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Facing down a bully requires courage. It's a fact lost on Republican senators.

Harvey Weinstein’s rape conviction can easily be attributed to the #MeToo movement, but doing that is also an oversimplification of what happened. It was not a movement that convicted him; it was individuals with courage.

Weinstein's accusers may have felt buoyed by #MeToo—may have felt that they had the moral support of tens of thousands of victims that had suffered similar fates, but only six of them testified in that courtroom; and they did it alone. Moral support can go only so far.

In the end it was the implacable courage of Annabella Sciorra, Miriam Haley, Jessica Mann, Dawn Dunning, Tarale Wulff, and Lauren Young who ended Harvey Weinstein’s bullying and abuse. That’s what it all came down to as it invariably does: one human being using his power and wealth to subjugate others.

Not only did these six women have to face down a bully, but they had to face down the "Bulldog," the nickname of defense attorney Donna Rotunno. She does not lose sex-crime cases and has assailed the #MeToo movement as a reputation-wrecker. She has frequently expounded her belief that women bear equal responsibility for protecting themselves, and declared that she has never been sexually assaulted because she would never “put myself in that position.” It is easy to criticize her beliefs, but her job was to defend he client, and she was 5/7 successful.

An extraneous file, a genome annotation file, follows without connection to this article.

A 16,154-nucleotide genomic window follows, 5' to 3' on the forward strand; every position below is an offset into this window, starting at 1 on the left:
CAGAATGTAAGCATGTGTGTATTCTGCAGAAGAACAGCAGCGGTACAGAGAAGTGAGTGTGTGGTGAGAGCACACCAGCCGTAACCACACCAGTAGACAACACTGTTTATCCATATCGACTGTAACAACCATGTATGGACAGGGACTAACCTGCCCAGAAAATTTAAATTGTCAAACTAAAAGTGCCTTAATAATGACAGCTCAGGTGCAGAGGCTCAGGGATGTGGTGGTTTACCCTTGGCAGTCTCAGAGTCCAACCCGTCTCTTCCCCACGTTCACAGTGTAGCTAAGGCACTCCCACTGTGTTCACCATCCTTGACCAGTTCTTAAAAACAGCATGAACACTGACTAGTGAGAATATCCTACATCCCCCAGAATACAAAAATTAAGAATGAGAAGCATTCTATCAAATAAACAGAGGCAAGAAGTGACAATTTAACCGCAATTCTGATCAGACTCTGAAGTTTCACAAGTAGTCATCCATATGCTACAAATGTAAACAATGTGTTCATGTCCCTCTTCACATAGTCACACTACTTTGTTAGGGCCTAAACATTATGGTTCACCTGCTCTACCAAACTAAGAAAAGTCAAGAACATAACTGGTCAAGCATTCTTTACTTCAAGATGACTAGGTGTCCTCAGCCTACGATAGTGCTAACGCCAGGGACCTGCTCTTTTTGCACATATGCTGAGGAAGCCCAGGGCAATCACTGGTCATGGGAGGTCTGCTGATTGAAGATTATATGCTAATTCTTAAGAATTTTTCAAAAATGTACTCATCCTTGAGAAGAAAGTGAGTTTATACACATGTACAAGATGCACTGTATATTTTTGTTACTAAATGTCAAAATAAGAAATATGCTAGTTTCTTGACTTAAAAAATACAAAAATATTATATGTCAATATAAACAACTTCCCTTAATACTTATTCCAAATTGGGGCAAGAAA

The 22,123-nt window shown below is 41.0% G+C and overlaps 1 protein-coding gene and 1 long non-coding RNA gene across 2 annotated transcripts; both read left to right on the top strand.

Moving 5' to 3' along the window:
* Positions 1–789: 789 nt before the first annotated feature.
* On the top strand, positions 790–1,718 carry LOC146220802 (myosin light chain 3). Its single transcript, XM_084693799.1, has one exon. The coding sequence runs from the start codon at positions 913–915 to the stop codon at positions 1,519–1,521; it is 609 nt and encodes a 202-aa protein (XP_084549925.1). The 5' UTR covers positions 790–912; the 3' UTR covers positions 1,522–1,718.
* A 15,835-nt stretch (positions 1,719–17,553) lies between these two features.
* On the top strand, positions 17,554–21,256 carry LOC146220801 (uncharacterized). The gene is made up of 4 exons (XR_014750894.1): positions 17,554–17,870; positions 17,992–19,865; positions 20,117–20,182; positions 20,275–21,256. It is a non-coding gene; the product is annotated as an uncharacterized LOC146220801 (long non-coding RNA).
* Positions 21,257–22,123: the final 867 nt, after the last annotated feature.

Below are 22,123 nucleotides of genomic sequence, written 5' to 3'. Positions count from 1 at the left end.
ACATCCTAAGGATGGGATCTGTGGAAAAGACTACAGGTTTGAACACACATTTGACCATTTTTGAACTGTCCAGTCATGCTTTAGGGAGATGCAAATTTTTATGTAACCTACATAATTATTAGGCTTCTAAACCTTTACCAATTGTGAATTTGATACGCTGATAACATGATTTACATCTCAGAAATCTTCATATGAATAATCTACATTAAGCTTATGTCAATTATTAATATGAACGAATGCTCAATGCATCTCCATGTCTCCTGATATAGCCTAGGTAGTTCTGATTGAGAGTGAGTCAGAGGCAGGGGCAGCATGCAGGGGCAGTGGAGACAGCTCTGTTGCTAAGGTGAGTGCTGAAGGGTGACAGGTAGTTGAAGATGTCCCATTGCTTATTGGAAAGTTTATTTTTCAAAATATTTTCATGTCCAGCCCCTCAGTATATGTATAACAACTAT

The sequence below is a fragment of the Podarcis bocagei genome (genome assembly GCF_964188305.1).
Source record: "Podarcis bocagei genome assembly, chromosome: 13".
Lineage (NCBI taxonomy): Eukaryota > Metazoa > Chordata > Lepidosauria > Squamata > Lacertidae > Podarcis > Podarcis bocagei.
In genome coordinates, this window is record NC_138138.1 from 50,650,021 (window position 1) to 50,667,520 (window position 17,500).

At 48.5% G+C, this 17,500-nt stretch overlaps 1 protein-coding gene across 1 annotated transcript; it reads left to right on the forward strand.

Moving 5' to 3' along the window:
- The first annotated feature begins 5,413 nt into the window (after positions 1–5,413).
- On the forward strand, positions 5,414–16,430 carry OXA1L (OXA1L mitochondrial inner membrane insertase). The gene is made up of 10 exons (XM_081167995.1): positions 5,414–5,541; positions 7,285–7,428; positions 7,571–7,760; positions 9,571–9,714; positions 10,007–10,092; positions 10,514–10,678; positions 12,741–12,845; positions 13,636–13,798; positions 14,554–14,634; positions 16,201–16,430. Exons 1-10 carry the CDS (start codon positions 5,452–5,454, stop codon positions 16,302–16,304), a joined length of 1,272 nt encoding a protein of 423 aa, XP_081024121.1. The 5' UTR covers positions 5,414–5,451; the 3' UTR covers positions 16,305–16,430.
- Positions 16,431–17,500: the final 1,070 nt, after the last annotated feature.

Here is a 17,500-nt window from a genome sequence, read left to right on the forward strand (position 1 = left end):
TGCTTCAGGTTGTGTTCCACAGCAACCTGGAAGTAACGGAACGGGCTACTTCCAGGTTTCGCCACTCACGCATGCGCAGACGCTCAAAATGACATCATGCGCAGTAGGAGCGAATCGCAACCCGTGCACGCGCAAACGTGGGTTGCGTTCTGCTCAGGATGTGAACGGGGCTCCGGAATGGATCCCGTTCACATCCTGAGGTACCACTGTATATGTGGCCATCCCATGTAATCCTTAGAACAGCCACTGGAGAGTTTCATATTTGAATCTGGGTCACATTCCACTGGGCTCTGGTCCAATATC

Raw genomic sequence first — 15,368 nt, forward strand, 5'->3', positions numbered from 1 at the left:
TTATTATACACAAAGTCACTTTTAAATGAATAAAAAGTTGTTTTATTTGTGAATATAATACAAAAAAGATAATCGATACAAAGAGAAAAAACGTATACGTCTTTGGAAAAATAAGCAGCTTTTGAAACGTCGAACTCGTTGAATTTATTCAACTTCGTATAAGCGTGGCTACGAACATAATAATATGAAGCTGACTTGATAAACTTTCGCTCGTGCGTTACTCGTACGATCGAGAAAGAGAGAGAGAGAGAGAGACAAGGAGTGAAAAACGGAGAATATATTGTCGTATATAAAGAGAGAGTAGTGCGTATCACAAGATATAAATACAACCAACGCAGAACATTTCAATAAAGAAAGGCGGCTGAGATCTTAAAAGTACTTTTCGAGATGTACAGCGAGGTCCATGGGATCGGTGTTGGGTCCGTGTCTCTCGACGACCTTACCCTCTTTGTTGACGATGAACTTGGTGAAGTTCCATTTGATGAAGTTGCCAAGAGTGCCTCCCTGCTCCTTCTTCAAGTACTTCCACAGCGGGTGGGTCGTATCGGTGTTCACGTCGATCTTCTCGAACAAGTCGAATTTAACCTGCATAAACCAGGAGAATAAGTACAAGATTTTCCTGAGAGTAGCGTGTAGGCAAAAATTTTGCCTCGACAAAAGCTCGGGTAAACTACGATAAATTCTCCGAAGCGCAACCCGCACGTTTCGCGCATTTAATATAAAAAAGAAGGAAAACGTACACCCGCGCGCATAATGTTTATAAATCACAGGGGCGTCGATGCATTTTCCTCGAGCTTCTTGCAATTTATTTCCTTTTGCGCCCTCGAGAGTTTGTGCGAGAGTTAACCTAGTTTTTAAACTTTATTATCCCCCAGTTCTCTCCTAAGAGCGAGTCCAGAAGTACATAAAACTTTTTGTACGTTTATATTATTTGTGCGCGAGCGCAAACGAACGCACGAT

Finally, it was the courage of Manhattan district attorney Cyrus R. Vance Jr. who agreed to prosecute the case. He had passed on a similar opportunity in 2015, claiming there was not enough evidence. Even this trial was a risk for him. Without an iota of physical evidence, he decided to go forward and let the case rest on the testimony of the victims. That he was even this successful will have great significance going forward. Without the need to produce the often unproducible physical evidence, rape victims may come forward more willingly, and the scales may begin to shift toward the victim.

It is difficult to discuss powerful men and sex crimes without dredging up the name of Donald Trump who, so far at least, has remained relatively unscathed despite numerous sexual misconduct accusations pending. Facing down a bully, a wealthy and powerful man, is difficult. Ask the Republican senators who two weeks ago, quaking with fear, voted to acquit Trump from impeachment. Further, ask the ones who actually admitted that Trump had done wrong but voted to acquit regardless. Courage?

The fear is understandable, but reprehensible in a position of leadership.

The same world that watched the Republican Senate tuck their tails between their legs and run, two weeks later saw six women confront and take down the façade of power and wealth. Maybe it's a beginning.

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